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April 20, 2013 / thatsarahdean

Everyone act normal

First published in Third Way magazine, October 2012. Guest article covering for regular columnist

In the supermarket yesterday morning the cheerful chap behind the till handed me my change, wished me a good day and added, “It’s nearly the weekend!” I nodded politely and smiled, then walked away thinking “Since when did Wednesday at 10am become ‘nearly the weekend’”?

Don’t get me wrong everyone looks forward to time off work and this was clearly a conversational set piece, a silence filler in a dull retail job but this exchange reminded me that after a summer of Jubilee, Olympics, Paralympics and scandals about nudey princes in Vegas, we are now staring down the barrel of normal life.  At this time of year as things get darker, colder and damper many of us, myself included, get a bit fed up, and this year after all the excitement of summer 2012 that feeling could well be worse than ever, what then have we got to look forward to?

Firstly anyone who answers that question with Christmas deserves a dead arm, because it’s way too early for that, and anyone who says Halloween is clearly younger than me and doesn’t realise trick or treating is not a British thing, we just copied that from the film E.T. The correct answer is there is nothing to look forward to, for a while at least, because we are now in “Ordinary Time.” And to this I say Hooray!

I grew up a Methodist, so I was too busy drinking sacramental Ribena and debating whether tombolas were evil to fully engage with the liturgical calendar. (Some searing denominational satire there for you schism fans!) It is only in the past few years that I have learnt about and appreciated the rhythms and seasons of the liturgical year, something I have picked up from listening to Franciscan podcasts. (Can I just say I love the fact that monks are always on the cutting edge of technology – podcasts, the blast furnace, beer with fruit in it! Nice work lads.)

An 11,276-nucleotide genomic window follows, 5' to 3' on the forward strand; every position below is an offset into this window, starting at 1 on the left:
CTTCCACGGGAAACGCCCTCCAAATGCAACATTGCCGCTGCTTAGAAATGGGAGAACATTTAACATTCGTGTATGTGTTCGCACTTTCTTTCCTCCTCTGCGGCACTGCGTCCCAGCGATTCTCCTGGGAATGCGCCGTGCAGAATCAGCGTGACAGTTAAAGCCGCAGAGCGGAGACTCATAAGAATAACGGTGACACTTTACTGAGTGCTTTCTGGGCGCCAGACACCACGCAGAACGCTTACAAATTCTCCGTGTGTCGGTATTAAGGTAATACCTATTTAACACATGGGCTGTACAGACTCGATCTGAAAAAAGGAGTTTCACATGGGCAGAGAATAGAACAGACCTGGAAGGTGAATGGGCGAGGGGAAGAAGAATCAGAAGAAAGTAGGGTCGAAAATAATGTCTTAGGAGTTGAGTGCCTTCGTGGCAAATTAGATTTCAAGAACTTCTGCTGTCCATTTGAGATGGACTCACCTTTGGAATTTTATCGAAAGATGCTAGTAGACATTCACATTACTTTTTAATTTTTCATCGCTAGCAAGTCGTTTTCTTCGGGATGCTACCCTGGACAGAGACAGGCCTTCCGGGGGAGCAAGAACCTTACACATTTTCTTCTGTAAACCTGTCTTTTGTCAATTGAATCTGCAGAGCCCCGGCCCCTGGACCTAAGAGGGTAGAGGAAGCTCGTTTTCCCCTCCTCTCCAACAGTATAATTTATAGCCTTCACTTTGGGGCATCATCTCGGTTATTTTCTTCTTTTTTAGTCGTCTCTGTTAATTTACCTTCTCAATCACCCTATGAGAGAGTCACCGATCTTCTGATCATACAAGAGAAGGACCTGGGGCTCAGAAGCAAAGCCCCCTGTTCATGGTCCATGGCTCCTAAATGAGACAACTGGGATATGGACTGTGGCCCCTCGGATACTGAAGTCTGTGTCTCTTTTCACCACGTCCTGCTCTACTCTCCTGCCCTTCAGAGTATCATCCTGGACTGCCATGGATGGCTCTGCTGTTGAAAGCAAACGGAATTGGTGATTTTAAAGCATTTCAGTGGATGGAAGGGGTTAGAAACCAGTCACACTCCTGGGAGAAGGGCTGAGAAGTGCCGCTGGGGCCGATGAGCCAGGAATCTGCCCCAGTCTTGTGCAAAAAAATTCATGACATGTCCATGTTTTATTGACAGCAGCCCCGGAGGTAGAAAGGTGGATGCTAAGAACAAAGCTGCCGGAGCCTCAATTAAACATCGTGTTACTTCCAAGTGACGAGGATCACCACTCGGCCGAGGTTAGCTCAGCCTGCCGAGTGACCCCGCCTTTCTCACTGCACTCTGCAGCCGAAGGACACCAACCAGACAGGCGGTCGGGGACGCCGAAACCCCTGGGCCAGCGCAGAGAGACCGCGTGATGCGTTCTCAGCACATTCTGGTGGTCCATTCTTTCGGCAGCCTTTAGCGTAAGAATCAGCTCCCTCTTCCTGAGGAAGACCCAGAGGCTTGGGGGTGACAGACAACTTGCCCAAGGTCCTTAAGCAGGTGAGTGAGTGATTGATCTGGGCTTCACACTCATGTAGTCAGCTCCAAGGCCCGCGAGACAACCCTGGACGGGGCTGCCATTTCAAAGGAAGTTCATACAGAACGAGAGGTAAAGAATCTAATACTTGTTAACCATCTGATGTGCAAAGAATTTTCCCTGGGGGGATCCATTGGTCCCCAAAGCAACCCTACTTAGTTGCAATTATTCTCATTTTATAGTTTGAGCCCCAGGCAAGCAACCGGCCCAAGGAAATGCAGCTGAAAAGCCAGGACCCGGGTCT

There are thirty-three weeks of Ordinary Time in the average liturgical year (thirty-four weeks some years for a reason I don’t really understand, but the podcasting monks have probably developed an app or a IMAX presentation to explain why).  I like the fact that in calling it Ordinary Time, it is as if the church is saying ‘It’s official everyone, go about your daily lives please, nothing special needs to happen. It doesn’t matter what Clinton Cards say we are not, repeat we are not, in the official run up to anything. Do everyday stuff. Do the laundry, read the Bible, pay the gas bill, worship God, eat beans on toast, eat the beans cold out the tin with a fork if you like, it’s fine, it’s ordinary!’

All of October and the bulk of November is ordinary time. So after our 2012 summer of wonder and before Advent creeps up on us all, normal service is resumed, and we have permission to just be.

Like most people I am not a natural at ‘just being’, and it is definitely easier to praise God and appreciate the simple things during a time of plenty. However I am determined this autumn not to see Ordinary Time as a low point in the year, a long dark, cold trudge to the next time of wonder. Instead I am going to revel in the every day, enjoy the fact that the pressure is off, that we can restock the cupboards, wash the muddy festival clothes and get back to normal.

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